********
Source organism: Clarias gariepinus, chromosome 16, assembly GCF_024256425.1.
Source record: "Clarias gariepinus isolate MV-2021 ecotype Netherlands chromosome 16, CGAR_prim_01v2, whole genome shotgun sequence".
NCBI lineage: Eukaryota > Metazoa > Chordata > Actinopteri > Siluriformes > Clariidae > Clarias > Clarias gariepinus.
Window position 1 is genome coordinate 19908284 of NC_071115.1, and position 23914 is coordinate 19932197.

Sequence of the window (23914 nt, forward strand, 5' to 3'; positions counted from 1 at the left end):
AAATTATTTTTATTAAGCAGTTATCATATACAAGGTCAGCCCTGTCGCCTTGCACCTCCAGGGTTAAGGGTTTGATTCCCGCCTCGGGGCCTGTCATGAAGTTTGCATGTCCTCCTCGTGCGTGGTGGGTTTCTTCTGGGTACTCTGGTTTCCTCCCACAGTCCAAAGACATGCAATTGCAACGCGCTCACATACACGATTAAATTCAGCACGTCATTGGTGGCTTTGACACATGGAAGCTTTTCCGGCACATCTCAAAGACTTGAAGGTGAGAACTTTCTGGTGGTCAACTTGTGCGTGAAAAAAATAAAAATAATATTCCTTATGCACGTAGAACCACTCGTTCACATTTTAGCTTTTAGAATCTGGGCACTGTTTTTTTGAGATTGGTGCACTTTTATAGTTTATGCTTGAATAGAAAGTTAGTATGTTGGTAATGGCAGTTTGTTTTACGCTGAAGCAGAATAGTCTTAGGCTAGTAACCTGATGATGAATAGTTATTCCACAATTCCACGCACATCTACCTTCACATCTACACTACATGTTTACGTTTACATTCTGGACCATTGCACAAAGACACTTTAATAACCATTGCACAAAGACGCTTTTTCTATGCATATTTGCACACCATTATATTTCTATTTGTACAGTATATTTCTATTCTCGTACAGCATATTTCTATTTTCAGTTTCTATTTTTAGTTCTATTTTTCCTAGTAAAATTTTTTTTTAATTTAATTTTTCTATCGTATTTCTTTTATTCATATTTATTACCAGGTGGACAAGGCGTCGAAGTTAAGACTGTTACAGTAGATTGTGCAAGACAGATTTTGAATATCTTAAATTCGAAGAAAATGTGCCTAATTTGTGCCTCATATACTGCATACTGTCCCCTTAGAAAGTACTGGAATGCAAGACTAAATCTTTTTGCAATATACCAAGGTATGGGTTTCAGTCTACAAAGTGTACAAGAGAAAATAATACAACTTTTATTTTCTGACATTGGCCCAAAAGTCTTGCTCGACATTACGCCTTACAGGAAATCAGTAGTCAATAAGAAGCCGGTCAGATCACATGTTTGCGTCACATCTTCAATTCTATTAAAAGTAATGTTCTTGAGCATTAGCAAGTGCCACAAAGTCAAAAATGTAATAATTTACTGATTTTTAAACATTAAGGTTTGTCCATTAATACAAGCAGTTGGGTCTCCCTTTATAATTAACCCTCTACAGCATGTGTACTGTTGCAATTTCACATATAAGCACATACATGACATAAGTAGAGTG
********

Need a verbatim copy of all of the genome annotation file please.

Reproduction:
Source organism: Clarias gariepinus, chromosome 16, assembly GCF_024256425.1.
Source record: "Clarias gariepinus isolate MV-2021 ecotype Netherlands chromosome 16, CGAR_prim_01v2, whole genome shotgun sequence".
NCBI lineage: Eukaryota > Metazoa > Chordata > Actinopteri > Siluriformes > Clariidae > Clarias > Clarias gariepinus.
Window position 1 is genome coordinate 19908284 of NC_071115.1, and position 23914 is coordinate 19932197.

Sequence of the window (23914 nt, forward strand, 5' to 3'; positions counted from 1 at the left end):
AAATTATTTTTATTAAGCAGTTATCATATACAAGGTCAGCCCTGTCGCCTTGCACCTCCAGGGTTAAGGGTTTGATTCCCGCCTCGGGGCCTGTCATGAAGTTTGCATGTCCTCCTCGTGCGTGGTGGGTTTCTTCTGGGTACTCTGGTTTCCTCCCACAGTCCAAAGACATGCAATTGCAACGCGCTCACATACACGATTAAATTCAGCACGTCATTGGTGGCTTTGACACATGGAAGCTTTTCCGGCACATCTCAAAGACTTGAAGGTGAGAACTTTCTGGTGGTCAACTTGTGCGTGAAAAAAATAAAAATAATATTCCTTATGCACGTAGAACCACTCGTTCACATTTTAGCTTTTAGAATCTGGGCACTGTTTTTTTGAGATTGGTGCACTTTTATAGTTTATGCTTGAATAGAAAGTTAGTATGTTGGTAATGGCAGTTTGTTTTACGCTGAAGCAGAATAGTCTTAGGCTAGTAACCTGATGATGAATAGTTATTCCACAATTCCACGCACATCTACCTTCACATCTACACTACATGTTTACGTTTACATTCTGGACCATTGCACAAAGACACTTTAATAACCATTGCACAAAGACGCTTTTTCTATGCATATTTGCACACCATTATATTTCTATTTGTACAGTATATTTCTATTCTCGTACAGCATATTTCTATTTTCAGTTTCTATTTTTAGTTCTATTTTTCCTAGTAAAATTTTTTTTTAATTTAATTTTTCTATCGTATTTCTTTTATTCATATTTATTACCAGGTGGACAAGGCGTCGAAGTTAAGACTGTTACAGTAGATTGTGCAAGACAGATTTTGAATATCTTAAATTCGAAGAAAATGTGCCTAATTTGTGCCTCATATACTGCATACTGTCCCCTTAGAAAGTACTGGAATGCAAGACTAAATCTTTTTGCAATATACCAAGGTATGGGTTTCAGTCTACAAAGTGTACAAGAGAAAATAATACAACTTTTATTTTCTGACATTGGCCCAAAAGTCTTGCTCGACATTACGCCTTACAGGAAATCAGTAGTCAATAAGAAGCCGGTCAGATCACATGTTTGCGTCACATCTTCAATTCTATTAAAAGTAATGTTCTTGAGCATTAGCAAGTGCCACAAAGTCAAAAATGTAATAATTTACTGATTTTTAAACATTAAGGTTTGTCCATTAATACAAGCAGTTGGGTCTCCCTTTATAATTAACCCTCTACAGCATGTGTACTGTTGCAATTTCACATATAAGCACATACATGACATAAGTAGAGTG